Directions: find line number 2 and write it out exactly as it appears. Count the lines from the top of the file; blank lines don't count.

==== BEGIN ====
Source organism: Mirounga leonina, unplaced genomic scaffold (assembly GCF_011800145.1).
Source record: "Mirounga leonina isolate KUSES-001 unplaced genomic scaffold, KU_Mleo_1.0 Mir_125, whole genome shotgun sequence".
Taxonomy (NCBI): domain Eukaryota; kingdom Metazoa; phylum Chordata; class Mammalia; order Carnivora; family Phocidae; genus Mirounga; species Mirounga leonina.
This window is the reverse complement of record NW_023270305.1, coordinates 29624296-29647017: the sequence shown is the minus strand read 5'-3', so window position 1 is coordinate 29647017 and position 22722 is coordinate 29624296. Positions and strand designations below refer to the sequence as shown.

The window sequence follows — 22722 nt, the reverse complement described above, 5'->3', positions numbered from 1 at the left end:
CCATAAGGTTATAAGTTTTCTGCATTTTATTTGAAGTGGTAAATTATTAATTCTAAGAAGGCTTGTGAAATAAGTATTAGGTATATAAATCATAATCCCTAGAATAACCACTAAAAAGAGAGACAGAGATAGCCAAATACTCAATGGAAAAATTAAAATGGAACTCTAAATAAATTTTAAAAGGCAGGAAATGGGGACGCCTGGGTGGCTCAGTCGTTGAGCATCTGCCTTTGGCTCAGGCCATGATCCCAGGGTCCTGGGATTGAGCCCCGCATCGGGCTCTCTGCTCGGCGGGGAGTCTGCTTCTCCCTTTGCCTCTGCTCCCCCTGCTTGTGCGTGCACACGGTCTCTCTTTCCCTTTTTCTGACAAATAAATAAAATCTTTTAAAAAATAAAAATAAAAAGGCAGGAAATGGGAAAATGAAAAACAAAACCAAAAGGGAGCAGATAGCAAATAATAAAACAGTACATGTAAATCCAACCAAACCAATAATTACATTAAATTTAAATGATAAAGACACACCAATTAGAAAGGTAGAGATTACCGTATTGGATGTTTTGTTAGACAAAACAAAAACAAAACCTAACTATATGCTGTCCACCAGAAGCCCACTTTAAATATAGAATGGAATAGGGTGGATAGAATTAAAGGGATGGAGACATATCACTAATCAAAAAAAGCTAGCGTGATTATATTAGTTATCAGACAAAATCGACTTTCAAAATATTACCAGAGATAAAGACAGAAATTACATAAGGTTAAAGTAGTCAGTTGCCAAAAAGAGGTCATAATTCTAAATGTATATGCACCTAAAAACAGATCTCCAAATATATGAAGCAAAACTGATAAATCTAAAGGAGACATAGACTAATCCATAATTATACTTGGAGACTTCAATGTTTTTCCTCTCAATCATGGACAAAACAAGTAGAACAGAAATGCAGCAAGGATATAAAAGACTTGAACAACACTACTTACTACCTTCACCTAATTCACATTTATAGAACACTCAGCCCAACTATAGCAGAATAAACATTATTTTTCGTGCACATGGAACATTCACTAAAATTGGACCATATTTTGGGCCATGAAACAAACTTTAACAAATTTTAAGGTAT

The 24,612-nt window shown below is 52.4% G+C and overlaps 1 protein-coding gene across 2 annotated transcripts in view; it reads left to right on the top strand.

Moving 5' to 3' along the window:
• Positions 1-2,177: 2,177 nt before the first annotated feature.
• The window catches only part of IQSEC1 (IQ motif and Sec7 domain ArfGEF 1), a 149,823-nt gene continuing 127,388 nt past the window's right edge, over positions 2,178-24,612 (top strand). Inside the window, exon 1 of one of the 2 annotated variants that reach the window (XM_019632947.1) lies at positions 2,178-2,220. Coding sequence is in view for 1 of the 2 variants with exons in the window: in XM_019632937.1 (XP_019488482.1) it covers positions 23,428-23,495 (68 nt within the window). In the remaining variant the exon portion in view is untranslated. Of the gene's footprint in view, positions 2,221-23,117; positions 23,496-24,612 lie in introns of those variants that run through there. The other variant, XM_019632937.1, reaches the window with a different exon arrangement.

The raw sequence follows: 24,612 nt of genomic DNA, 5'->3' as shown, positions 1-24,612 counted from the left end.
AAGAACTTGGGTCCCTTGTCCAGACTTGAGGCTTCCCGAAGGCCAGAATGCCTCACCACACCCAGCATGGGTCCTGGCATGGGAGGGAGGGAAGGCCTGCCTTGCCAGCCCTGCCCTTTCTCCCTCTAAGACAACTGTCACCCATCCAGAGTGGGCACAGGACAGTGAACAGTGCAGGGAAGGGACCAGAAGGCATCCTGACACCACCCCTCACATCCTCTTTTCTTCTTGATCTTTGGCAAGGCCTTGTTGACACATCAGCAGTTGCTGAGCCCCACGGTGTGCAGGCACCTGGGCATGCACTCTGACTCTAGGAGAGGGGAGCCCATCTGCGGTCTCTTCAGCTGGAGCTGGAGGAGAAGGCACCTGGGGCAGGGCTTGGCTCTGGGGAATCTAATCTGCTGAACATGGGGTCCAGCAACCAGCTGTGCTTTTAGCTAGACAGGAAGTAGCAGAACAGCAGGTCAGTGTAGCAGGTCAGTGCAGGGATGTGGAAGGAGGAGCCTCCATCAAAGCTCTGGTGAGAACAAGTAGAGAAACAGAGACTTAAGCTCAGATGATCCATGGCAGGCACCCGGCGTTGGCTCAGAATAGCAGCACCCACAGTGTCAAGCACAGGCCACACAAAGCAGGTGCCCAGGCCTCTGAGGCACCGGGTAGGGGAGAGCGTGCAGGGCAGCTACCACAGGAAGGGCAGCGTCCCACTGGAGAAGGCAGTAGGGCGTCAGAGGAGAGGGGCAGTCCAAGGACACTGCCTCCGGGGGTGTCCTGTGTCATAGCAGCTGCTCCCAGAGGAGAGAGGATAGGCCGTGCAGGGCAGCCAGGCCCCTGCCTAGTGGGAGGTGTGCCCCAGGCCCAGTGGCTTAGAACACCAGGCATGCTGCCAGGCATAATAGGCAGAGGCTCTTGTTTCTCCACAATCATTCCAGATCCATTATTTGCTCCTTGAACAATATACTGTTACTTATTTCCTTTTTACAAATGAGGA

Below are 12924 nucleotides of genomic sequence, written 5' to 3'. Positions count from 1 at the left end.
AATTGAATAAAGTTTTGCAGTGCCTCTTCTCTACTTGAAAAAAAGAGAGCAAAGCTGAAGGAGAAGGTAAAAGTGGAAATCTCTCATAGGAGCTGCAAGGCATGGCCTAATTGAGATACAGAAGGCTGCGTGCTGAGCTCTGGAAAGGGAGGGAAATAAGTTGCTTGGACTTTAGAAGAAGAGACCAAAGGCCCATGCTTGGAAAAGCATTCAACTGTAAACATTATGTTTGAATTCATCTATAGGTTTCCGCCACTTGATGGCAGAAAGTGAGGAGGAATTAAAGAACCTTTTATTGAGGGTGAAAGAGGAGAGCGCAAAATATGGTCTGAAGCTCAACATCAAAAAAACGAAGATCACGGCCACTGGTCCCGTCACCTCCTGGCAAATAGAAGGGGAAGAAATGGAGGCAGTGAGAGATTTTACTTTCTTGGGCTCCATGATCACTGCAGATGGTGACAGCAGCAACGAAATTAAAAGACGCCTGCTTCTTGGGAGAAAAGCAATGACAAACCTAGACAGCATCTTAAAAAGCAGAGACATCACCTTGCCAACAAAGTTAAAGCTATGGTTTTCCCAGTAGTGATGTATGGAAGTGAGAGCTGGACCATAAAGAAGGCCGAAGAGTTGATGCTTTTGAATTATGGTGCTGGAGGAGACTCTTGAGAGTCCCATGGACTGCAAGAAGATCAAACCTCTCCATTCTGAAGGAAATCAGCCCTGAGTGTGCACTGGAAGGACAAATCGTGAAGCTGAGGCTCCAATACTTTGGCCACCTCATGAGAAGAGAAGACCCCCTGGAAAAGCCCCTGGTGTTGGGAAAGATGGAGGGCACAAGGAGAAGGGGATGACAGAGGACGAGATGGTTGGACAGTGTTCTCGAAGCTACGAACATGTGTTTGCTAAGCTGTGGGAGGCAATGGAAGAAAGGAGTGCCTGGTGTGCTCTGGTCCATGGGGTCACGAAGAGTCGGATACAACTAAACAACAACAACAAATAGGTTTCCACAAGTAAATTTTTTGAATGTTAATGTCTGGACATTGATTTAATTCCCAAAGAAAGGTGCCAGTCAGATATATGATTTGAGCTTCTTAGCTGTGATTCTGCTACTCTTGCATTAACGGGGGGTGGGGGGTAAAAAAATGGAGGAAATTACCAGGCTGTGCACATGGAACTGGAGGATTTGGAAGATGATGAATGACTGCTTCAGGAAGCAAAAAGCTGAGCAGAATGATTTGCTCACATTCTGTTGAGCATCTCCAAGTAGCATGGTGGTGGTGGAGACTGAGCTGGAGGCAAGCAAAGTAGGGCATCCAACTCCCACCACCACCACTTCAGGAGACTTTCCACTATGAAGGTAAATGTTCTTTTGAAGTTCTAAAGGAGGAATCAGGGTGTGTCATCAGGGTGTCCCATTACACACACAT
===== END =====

Source record: "Mirounga leonina isolate KUSES-001 unplaced genomic scaffold, KU_Mleo_1.0 Mir_125, whole genome shotgun sequence".